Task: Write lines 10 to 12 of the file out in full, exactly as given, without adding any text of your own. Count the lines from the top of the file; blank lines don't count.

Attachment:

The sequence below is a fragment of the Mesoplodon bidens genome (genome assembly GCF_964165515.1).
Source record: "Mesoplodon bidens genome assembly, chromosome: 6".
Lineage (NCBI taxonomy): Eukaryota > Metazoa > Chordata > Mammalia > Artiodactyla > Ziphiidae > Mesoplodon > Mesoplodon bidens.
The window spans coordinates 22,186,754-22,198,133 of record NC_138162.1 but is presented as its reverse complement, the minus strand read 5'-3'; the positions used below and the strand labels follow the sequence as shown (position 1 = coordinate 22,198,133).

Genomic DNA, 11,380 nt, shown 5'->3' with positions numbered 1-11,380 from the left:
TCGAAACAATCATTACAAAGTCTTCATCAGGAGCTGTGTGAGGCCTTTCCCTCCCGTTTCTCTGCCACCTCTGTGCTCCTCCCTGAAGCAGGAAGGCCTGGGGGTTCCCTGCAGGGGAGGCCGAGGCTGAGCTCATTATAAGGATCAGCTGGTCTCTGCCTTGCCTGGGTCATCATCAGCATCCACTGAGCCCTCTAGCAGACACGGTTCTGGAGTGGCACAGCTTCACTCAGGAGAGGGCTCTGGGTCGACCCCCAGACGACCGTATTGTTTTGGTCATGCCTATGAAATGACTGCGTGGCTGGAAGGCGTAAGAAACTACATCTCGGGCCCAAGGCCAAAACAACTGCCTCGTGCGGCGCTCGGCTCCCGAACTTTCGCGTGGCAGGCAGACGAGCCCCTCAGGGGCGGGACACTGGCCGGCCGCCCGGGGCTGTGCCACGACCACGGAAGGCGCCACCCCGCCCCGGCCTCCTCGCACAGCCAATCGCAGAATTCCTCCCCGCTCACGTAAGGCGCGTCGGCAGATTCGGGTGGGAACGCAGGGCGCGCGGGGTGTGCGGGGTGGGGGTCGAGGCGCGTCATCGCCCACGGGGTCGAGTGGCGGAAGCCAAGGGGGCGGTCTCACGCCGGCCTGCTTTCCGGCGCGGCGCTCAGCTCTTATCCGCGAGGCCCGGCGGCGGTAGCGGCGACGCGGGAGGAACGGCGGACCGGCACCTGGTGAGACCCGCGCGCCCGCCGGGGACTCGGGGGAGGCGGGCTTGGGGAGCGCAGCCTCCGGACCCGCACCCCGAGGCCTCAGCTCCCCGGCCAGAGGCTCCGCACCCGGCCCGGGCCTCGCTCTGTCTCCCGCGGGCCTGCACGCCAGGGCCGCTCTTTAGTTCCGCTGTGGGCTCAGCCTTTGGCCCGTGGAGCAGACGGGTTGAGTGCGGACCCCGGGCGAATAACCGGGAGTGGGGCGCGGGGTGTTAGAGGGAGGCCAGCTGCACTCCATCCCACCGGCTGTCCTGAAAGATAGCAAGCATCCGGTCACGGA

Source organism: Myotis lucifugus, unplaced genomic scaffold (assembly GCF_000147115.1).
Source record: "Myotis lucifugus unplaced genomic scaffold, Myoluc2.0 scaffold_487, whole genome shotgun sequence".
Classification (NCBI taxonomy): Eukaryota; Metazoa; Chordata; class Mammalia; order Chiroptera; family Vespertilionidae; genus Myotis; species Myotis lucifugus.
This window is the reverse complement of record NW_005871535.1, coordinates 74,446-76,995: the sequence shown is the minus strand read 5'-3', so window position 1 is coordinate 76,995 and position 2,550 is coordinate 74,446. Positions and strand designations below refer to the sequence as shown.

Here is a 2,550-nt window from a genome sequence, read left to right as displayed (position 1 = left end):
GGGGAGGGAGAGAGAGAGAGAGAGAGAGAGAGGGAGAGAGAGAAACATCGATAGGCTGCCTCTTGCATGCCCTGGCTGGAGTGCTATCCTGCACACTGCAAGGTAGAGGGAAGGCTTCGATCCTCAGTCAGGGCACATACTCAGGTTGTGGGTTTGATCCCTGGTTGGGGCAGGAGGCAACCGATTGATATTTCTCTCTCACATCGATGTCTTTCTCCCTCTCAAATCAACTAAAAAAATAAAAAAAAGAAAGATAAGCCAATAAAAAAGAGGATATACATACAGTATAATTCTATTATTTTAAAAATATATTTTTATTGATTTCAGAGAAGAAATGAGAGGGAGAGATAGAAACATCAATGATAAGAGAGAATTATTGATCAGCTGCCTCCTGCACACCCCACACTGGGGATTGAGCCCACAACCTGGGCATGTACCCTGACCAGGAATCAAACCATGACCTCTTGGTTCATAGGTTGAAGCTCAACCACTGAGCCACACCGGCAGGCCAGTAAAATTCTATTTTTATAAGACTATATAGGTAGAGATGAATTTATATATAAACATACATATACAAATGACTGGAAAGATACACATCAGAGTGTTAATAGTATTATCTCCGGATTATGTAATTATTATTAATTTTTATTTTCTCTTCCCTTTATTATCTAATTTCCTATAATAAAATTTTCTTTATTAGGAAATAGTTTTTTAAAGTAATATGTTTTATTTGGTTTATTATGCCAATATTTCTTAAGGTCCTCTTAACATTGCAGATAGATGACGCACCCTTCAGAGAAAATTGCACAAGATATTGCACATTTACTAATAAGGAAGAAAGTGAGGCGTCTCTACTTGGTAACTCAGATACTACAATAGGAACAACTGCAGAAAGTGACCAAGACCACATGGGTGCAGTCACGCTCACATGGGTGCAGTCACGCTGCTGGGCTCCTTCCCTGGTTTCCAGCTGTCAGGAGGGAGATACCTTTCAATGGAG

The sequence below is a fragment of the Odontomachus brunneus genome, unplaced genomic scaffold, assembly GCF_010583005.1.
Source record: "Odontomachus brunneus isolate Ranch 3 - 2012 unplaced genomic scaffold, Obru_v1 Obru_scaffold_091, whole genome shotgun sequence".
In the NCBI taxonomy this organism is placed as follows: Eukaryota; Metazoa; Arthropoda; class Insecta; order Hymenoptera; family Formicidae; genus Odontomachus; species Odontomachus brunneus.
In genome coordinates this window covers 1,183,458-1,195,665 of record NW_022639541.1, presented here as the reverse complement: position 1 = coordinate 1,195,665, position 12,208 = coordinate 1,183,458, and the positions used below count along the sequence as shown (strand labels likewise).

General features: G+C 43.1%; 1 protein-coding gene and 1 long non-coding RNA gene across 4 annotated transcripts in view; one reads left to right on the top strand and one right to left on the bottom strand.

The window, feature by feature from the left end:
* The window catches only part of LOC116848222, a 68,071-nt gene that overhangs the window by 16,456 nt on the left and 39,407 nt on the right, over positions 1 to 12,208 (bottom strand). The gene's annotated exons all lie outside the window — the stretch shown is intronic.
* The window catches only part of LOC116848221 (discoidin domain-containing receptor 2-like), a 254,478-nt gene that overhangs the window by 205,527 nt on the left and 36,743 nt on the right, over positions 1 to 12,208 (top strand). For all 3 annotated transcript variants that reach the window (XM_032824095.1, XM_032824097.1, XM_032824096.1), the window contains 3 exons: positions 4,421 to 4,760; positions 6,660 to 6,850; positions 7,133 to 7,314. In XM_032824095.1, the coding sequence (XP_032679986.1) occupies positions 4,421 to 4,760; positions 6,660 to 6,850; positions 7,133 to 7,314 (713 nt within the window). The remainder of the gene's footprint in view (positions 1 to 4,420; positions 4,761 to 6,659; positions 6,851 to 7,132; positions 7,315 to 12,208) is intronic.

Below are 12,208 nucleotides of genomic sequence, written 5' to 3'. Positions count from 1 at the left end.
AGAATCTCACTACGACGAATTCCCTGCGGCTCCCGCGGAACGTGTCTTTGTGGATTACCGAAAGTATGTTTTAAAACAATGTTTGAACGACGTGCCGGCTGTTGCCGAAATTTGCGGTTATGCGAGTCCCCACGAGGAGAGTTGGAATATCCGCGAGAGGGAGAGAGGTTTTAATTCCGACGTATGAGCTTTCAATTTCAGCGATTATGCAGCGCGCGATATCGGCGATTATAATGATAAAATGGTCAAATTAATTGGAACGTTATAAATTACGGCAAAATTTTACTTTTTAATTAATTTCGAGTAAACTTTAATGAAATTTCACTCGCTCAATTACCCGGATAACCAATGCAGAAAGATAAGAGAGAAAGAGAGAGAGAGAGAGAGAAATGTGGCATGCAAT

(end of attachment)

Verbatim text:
This window is the reverse complement of record NW_005871535.1, coordinates 74,446-76,995: the sequence shown is the minus strand read 5'-3', so window position 1 is coordinate 76,995 and position 2,550 is coordinate 74,446. Positions and strand designations below refer to the sequence as shown.

Here is a 2,550-nt window from a genome sequence, read left to right as displayed (position 1 = left end):
GGGGAGGGAGAGAGAGAGAGAGAGAGAGAGAGGGAGAGAGAGAAACATCGATAGGCTGCCTCTTGCATGCCCTGGCTGGAGTGCTATCCTGCACACTGCAAGGTAGAGGGAAGGCTTCGATCCTCAGTCAGGGCACATACTCAGGTTGTGGGTTTGATCCCTGGTTGGGGCAGGAGGCAACCGATTGATATTTCTCTCTCACATCGATGTCTTTCTCCCTCTCAAATCAACTAAAAAAATAAAAAAAAGAAAGATAAGCCAATAAAAAAGAGGATATACATACAGTATAATTCTATTATTTTAAAAATATATTTTTATTGATTTCAGAGAAGAAATGAGAGGGAGAGATAGAAACATCAATGATAAGAGAGAATTATTGATCAGCTGCCTCCTGCACACCCCACACTGGGGATTGAGCCCACAACCTGGGCATGTACCCTGACCAGGAATCAAACCATGACCTCTTGGTTCATAGGTTGAAGCTCAACCACTGAGCCACACCGGCAGGCCAGTAAAATTCTATTTTTATAAGACTATATAGGTAGAGATGAATTTATATATAAACATACATATACAAATGACTGGAAAGATACACATCAGAGTGTTAATAGTATTATCTCCGGATTATGTAATTATTATTAATTTTTATTTTCTCTTCCCTTTATTATCTAATTTCCTATAATAAAATTTTCTTTATTAGGAAATAGTTTTTTAAAGTAATATGTTTTATTTGGTTTATTATGCCAATATTTCTTAAGGTCCTCTTAACATTGCAGATAGATGACGCACCCTTCAGAGAAAATTGCACAAGATATTGCACATTTACTAATAAGGAAGAAAGTGAGGCGTCTCTACTTGGTAACTCAGATACTACAATAGGAACAACTGCAGAAAGTGACCAAGACCACATGGGTGCAGTCACGCTCACATGGGTGCAGTCACGCTGCTGGGCTCCTTCCCTGGTTTCCAGCTGTCAGGAGGGAGATACCTTTCAATGGAG